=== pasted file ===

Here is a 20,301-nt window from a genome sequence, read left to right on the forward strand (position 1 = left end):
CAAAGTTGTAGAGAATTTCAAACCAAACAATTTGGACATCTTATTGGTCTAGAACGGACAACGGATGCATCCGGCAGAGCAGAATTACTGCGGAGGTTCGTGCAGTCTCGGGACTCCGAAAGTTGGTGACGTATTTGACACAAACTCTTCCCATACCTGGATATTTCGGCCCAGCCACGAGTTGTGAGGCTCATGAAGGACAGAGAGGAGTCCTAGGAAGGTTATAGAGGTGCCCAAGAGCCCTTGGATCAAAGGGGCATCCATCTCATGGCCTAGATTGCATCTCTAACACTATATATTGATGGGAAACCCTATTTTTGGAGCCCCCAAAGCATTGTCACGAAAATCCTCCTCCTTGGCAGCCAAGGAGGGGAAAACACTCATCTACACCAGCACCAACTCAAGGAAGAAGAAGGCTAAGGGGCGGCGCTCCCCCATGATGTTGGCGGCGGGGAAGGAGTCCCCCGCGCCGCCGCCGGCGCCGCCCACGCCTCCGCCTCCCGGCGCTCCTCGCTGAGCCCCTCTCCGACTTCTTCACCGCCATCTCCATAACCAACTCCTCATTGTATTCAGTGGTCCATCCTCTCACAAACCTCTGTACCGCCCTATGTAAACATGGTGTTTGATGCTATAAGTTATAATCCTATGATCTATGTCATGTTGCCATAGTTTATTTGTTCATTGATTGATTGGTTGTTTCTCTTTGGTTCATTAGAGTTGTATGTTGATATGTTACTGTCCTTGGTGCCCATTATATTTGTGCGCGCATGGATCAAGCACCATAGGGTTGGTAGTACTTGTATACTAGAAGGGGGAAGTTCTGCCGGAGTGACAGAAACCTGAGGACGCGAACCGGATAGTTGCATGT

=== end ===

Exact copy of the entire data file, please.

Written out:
Here is a 20,301-nt window from a genome sequence, read left to right on the forward strand (position 1 = left end):
CAAAGTTGTAGAGAATTTCAAACCAAACAATTTGGACATCTTATTGGTCTAGAACGGACAACGGATGCATCCGGCAGAGCAGAATTACTGCGGAGGTTCGTGCAGTCTCGGGACTCCGAAAGTTGGTGACGTATTTGACACAAACTCTTCCCATACCTGGATATTTCGGCCCAGCCACGAGTTGTGAGGCTCATGAAGGACAGAGAGGAGTCCTAGGAAGGTTATAGAGGTGCCCAAGAGCCCTTGGATCAAAGGGGCATCCATCTCATGGCCTAGATTGCATCTCTAACACTATATATTGATGGGAAACCCTATTTTTGGAGCCCCCAAAGCATTGTCACGAAAATCCTCCTCCTTGGCAGCCAAGGAGGGGAAAACACTCATCTACACCAGCACCAACTCAAGGAAGAAGAAGGCTAAGGGGCGGCGCTCCCCCATGATGTTGGCGGCGGGGAAGGAGTCCCCCGCGCCGCCGCCGGCGCCGCCCACGCCTCCGCCTCCCGGCGCTCCTCGCTGAGCCCCTCTCCGACTTCTTCACCGCCATCTCCATAACCAACTCCTCATTGTATTCAGTGGTCCATCCTCTCACAAACCTCTGTACCGCCCTATGTAAACATGGTGTTTGATGCTATAAGTTATAATCCTATGATCTATGTCATGTTGCCATAGTTTATTTGTTCATTGATTGATTGGTTGTTTCTCTTTGGTTCATTAGAGTTGTATGTTGATATGTTACTGTCCTTGGTGCCCATTATATTTGTGCGCGCATGGATCAAGCACCATAGGGTTGGTAGTACTTGTATACTAGAAGGGGGAAGTTCTGCCGGAGTGACAGAAACCTGAGGACGCGAACCGGATAGTTGCATGT